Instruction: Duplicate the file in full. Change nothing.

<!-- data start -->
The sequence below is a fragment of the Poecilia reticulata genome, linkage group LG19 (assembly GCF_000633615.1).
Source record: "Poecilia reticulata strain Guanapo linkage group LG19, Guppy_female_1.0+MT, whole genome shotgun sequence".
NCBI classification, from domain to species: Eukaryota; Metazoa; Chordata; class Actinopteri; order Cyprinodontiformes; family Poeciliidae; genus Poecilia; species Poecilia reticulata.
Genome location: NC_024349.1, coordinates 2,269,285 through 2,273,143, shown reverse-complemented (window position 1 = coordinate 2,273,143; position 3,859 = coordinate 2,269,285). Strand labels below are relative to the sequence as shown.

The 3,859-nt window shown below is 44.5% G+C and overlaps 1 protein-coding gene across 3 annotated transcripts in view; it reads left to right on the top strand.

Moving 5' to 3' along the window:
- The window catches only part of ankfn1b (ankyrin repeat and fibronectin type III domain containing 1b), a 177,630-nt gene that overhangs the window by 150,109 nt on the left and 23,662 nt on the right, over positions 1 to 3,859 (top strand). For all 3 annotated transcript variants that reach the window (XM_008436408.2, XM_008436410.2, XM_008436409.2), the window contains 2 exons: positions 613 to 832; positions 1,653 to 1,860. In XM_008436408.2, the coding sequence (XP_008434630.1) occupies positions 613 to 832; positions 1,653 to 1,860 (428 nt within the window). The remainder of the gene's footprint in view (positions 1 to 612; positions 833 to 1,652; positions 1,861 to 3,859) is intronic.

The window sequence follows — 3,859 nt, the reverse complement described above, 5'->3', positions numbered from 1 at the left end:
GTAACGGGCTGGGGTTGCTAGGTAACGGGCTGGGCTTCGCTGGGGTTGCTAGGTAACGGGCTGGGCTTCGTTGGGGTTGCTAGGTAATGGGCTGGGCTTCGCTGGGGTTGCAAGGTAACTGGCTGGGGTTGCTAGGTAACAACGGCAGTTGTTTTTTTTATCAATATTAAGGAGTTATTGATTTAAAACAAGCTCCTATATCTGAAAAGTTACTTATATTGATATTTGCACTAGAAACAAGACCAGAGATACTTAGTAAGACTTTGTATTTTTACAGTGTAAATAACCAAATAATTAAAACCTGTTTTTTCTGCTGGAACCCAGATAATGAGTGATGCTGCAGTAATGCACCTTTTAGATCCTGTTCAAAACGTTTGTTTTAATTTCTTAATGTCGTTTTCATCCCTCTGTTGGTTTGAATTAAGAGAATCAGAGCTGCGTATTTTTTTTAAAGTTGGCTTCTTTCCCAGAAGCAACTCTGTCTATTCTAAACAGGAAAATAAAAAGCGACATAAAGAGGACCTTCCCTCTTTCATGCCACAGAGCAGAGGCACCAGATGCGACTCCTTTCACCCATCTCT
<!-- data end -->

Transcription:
The sequence below is a fragment of the Poecilia reticulata genome, linkage group LG19 (assembly GCF_000633615.1).
Source record: "Poecilia reticulata strain Guanapo linkage group LG19, Guppy_female_1.0+MT, whole genome shotgun sequence".
NCBI classification, from domain to species: Eukaryota; Metazoa; Chordata; class Actinopteri; order Cyprinodontiformes; family Poeciliidae; genus Poecilia; species Poecilia reticulata.
Genome location: NC_024349.1, coordinates 2,269,285 through 2,273,143, shown reverse-complemented (window position 1 = coordinate 2,273,143; position 3,859 = coordinate 2,269,285). Strand labels below are relative to the sequence as shown.

The 3,859-nt window shown below is 44.5% G+C and overlaps 1 protein-coding gene across 3 annotated transcripts in view; it reads left to right on the top strand.

Moving 5' to 3' along the window:
- The window catches only part of ankfn1b (ankyrin repeat and fibronectin type III domain containing 1b), a 177,630-nt gene that overhangs the window by 150,109 nt on the left and 23,662 nt on the right, over positions 1 to 3,859 (top strand). For all 3 annotated transcript variants that reach the window (XM_008436408.2, XM_008436410.2, XM_008436409.2), the window contains 2 exons: positions 613 to 832; positions 1,653 to 1,860. In XM_008436408.2, the coding sequence (XP_008434630.1) occupies positions 613 to 832; positions 1,653 to 1,860 (428 nt within the window). The remainder of the gene's footprint in view (positions 1 to 612; positions 833 to 1,652; positions 1,861 to 3,859) is intronic.

The window sequence follows — 3,859 nt, the reverse complement described above, 5'->3', positions numbered from 1 at the left end:
GTAACGGGCTGGGGTTGCTAGGTAACGGGCTGGGCTTCGCTGGGGTTGCTAGGTAACGGGCTGGGCTTCGTTGGGGTTGCTAGGTAATGGGCTGGGCTTCGCTGGGGTTGCAAGGTAACTGGCTGGGGTTGCTAGGTAACAACGGCAGTTGTTTTTTTTATCAATATTAAGGAGTTATTGATTTAAAACAAGCTCCTATATCTGAAAAGTTACTTATATTGATATTTGCACTAGAAACAAGACCAGAGATACTTAGTAAGACTTTGTATTTTTACAGTGTAAATAACCAAATAATTAAAACCTGTTTTTTCTGCTGGAACCCAGATAATGAGTGATGCTGCAGTAATGCACCTTTTAGATCCTGTTCAAAACGTTTGTTTTAATTTCTTAATGTCGTTTTCATCCCTCTGTTGGTTTGAATTAAGAGAATCAGAGCTGCGTATTTTTTTTAAAGTTGGCTTCTTTCCCAGAAGCAACTCTGTCTATTCTAAACAGGAAAATAAAAAGCGACATAAAGAGGACCTTCCCTCTTTCATGCCACAGAGCAGAGGCACCAGATGCGACTCCTTTCACCCATCTCT